Yeah, that's way, way over the top. She said it in the heat of passion on September 12, 2001, when one of her close friends -- Barbara Olson -- died in the plane that was crashed into the Pentagon. But she's repeated it a few times since then. So, why does she say it?
Perhaps because that's pretty much a mirror image of the Islamist agenda. They repeatedly say that that is what they intend to do, stripped of the lofty theological rhetoric and poetic language. By saying "we ought to do to them precisely what they say they want to do to us," she lets the rest of us show -- by our own words and deeds -- that we, indeed, do have the moral high ground in the struggle.
And then there's her statements at the last two Conservative Political Action Conferences (CPACs). In 2006, she said, on the prospect of a nuclear Iran, "I think our motto should be, post-9-11: raghead talks tough, raghead faces consequences." How does one parse this one?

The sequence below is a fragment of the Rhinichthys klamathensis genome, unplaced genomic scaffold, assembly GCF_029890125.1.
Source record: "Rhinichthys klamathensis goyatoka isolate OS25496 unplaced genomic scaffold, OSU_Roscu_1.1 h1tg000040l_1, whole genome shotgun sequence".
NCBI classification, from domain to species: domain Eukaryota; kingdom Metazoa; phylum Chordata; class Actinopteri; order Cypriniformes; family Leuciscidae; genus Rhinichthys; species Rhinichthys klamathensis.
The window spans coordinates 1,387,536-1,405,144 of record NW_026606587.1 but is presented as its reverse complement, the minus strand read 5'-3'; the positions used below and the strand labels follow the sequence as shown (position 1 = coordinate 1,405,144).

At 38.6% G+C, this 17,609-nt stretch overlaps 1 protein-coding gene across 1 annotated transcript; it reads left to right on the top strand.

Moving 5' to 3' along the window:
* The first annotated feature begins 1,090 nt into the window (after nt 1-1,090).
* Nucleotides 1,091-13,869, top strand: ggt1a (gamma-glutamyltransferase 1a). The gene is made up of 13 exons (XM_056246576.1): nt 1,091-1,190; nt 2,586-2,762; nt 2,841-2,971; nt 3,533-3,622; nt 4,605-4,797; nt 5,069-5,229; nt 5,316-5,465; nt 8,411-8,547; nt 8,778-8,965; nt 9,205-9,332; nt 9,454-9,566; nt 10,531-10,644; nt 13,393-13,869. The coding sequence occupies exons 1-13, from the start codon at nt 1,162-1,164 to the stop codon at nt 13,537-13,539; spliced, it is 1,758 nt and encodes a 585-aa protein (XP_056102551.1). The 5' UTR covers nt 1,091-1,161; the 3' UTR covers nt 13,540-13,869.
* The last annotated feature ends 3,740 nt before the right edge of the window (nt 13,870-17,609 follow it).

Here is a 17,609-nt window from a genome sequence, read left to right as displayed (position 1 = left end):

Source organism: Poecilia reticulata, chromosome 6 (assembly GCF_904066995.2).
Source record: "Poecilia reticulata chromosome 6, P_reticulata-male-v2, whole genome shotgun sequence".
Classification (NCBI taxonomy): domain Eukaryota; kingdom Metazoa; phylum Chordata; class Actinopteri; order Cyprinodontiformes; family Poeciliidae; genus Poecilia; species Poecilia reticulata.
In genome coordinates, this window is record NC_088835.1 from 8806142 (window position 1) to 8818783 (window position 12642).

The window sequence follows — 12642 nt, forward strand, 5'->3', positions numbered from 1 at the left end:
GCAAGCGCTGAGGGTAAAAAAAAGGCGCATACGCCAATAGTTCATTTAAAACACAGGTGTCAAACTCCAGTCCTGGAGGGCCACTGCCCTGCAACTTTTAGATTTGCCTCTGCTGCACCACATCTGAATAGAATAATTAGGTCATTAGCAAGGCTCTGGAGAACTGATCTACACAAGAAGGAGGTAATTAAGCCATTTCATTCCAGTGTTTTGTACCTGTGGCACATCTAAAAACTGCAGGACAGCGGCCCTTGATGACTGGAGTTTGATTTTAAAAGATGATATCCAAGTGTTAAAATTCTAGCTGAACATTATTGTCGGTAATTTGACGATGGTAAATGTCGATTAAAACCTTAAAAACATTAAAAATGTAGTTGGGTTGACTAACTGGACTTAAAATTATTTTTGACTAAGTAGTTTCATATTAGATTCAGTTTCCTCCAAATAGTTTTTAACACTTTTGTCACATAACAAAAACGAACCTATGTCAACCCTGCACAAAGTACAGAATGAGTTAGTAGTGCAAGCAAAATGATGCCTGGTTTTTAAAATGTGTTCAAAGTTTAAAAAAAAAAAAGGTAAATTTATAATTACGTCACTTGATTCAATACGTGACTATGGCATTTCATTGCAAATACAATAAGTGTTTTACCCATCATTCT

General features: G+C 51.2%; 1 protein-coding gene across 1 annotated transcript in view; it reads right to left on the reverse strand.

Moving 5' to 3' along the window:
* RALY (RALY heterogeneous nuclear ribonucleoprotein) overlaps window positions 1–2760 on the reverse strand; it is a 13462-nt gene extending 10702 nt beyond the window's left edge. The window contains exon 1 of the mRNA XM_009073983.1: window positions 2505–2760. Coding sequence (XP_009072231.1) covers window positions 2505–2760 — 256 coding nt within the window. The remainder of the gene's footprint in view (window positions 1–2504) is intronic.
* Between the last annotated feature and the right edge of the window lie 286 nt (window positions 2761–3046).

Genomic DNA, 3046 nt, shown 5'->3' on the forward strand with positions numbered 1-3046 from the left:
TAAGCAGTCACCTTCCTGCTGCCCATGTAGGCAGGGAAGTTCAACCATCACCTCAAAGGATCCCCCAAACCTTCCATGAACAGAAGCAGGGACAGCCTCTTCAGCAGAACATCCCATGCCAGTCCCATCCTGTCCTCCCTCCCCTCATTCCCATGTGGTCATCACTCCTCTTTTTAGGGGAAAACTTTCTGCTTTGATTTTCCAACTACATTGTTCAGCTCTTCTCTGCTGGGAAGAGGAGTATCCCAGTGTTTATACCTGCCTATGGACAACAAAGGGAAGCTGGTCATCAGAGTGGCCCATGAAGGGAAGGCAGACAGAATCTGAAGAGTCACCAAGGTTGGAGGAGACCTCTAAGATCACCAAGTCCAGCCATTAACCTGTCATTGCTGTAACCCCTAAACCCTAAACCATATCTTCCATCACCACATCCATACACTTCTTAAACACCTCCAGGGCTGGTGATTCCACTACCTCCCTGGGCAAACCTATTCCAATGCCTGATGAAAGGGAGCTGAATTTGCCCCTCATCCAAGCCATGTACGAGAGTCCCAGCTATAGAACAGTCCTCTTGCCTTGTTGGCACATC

How about this: for decades, it seems, the United States has been the victim of a double standard in international diplomacy. We've been expected -- if not obligated -- speak softly, to turn the other cheek, to accept gross insults and challenges and threats from pretty much all sides, while the slightest hint of displeasure, of anger, of answering these things in kind has immediately triggered protests and condemnation from the rest of the world.
So, what is Coulter saying when she says "raghead talks tough, raghead faces consequences?" Pretty much what I've personally said for years: the time is long past where we simply start taking our adversaries (not necessarily "enemies") at their word. If they threaten us, we should "honor the threat" and take it seriously. 9/11, indeed, did demonstrate the incredibly disproportionate power small groups can wield, if properly motivated and driven. If a nation is holding weekly rallies where they chant "death to America," perhaps we ought to actually listen to them.